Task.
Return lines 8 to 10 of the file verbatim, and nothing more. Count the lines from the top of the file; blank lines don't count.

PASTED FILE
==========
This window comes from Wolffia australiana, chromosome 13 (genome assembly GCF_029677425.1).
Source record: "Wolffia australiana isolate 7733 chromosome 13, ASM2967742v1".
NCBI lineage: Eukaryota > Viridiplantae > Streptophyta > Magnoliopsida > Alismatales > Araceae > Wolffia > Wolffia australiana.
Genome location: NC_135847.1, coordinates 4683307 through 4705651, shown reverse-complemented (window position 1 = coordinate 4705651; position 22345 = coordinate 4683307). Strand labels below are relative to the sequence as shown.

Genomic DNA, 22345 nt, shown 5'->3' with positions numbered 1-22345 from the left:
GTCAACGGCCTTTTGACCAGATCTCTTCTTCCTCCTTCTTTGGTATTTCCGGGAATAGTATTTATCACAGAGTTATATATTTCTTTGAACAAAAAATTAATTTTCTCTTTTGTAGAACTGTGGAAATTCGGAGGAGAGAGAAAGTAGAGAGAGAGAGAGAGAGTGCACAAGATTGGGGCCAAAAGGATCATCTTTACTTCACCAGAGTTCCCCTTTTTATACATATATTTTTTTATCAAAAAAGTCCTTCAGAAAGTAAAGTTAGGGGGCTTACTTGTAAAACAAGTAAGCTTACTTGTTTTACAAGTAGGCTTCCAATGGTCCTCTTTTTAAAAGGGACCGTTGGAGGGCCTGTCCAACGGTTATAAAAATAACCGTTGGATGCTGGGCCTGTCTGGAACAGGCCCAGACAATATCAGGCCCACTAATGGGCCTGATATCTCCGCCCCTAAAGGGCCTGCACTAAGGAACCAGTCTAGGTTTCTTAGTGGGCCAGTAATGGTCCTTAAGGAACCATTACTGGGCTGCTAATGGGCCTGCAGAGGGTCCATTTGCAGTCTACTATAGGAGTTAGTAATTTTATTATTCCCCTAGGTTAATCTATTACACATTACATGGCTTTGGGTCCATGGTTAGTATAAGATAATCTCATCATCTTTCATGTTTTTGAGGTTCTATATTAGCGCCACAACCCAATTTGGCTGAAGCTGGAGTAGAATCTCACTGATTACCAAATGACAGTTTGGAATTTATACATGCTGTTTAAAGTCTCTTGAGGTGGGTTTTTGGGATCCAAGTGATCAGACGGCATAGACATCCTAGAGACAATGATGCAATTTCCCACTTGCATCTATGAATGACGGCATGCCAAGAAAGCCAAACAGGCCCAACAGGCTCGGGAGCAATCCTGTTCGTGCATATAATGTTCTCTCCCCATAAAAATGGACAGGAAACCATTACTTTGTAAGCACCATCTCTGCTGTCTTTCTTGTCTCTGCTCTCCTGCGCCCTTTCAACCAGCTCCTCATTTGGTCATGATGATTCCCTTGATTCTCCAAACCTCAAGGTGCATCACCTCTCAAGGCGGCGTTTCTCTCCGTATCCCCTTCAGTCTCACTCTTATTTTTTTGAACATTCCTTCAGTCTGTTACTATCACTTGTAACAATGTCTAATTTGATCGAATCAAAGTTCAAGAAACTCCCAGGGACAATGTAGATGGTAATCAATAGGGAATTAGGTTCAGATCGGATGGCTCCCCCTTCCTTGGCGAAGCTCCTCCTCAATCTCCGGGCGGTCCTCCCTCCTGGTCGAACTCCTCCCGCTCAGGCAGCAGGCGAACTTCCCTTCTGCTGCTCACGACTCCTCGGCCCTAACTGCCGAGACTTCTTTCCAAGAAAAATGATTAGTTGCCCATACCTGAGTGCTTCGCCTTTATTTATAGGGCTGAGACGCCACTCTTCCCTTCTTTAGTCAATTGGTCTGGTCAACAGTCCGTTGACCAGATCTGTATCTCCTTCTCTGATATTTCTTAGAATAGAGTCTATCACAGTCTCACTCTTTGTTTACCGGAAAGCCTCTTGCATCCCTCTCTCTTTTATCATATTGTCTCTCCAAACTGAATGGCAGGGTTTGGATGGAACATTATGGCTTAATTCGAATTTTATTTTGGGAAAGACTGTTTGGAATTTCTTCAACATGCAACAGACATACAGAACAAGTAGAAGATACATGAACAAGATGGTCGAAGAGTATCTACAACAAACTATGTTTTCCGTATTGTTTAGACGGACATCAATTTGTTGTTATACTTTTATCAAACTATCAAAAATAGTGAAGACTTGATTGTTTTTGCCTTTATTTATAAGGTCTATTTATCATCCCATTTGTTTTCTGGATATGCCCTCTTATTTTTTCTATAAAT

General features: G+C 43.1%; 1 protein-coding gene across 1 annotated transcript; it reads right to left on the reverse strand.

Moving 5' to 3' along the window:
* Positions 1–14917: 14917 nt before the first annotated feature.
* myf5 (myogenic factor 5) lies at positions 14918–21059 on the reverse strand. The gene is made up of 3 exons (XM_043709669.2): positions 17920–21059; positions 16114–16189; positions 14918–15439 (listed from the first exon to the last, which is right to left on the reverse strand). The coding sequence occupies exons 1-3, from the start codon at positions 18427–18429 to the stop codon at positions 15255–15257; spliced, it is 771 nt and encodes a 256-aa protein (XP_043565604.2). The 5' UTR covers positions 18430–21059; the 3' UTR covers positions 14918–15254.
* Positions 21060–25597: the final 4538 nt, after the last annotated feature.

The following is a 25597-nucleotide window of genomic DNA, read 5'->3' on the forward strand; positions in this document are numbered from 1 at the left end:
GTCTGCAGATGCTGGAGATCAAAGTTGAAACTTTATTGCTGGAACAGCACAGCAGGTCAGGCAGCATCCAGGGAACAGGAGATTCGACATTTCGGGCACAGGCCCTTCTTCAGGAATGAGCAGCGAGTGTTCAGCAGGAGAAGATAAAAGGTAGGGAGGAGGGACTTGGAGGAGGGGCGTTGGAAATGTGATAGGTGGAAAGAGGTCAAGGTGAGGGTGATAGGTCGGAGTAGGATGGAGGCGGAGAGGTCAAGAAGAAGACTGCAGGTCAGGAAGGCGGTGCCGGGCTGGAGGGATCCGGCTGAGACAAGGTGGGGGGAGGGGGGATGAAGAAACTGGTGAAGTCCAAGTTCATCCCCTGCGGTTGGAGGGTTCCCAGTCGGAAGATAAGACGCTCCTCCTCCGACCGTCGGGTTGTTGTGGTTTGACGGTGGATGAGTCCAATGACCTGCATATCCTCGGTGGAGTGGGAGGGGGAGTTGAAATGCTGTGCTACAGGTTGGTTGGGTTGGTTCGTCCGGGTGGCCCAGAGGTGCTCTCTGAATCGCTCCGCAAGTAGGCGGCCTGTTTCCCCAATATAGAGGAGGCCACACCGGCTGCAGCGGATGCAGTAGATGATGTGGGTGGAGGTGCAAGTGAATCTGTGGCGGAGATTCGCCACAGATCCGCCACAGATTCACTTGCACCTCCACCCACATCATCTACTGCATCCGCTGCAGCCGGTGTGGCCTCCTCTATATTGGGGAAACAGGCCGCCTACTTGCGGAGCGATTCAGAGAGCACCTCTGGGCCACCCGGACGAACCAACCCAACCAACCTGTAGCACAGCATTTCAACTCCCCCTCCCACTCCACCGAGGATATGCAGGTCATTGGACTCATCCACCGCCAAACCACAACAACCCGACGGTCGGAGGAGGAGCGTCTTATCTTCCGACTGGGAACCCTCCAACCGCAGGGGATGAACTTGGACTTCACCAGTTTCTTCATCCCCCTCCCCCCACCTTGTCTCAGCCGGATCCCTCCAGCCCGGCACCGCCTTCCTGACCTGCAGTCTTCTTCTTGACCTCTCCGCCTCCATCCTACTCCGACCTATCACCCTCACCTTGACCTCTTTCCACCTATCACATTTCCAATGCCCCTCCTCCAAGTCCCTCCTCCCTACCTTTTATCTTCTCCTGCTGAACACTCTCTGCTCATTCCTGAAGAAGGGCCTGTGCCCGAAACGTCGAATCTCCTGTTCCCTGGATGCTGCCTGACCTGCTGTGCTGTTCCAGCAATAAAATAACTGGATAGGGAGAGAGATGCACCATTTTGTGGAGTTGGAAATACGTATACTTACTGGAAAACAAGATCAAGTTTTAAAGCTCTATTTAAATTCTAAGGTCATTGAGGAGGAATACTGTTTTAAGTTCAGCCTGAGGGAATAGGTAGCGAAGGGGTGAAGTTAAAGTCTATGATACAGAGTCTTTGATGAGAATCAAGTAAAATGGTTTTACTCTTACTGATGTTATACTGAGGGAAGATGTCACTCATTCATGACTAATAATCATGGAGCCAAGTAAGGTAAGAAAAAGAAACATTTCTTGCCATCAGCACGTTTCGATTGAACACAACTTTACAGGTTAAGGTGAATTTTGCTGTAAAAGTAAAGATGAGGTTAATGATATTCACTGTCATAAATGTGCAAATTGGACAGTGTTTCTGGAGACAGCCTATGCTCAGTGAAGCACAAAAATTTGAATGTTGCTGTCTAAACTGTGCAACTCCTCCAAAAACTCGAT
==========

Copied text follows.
Moving 5' to 3' along the window:
* Positions 1–14917: 14917 nt before the first annotated feature.
* myf5 (myogenic factor 5) lies at positions 14918–21059 on the reverse strand. The gene is made up of 3 exons (XM_043709669.2): positions 17920–21059; positions 16114–16189; positions 14918–15439 (listed from the first exon to the last, which is right to left on the reverse strand). The coding sequence occupies exons 1-3, from the start codon at positions 18427–18429 to the stop codon at positions 15255–15257; spliced, it is 771 nt and encodes a 256-aa protein (XP_043565604.2). The 5' UTR covers positions 18430–21059; the 3' UTR covers positions 14918–15254.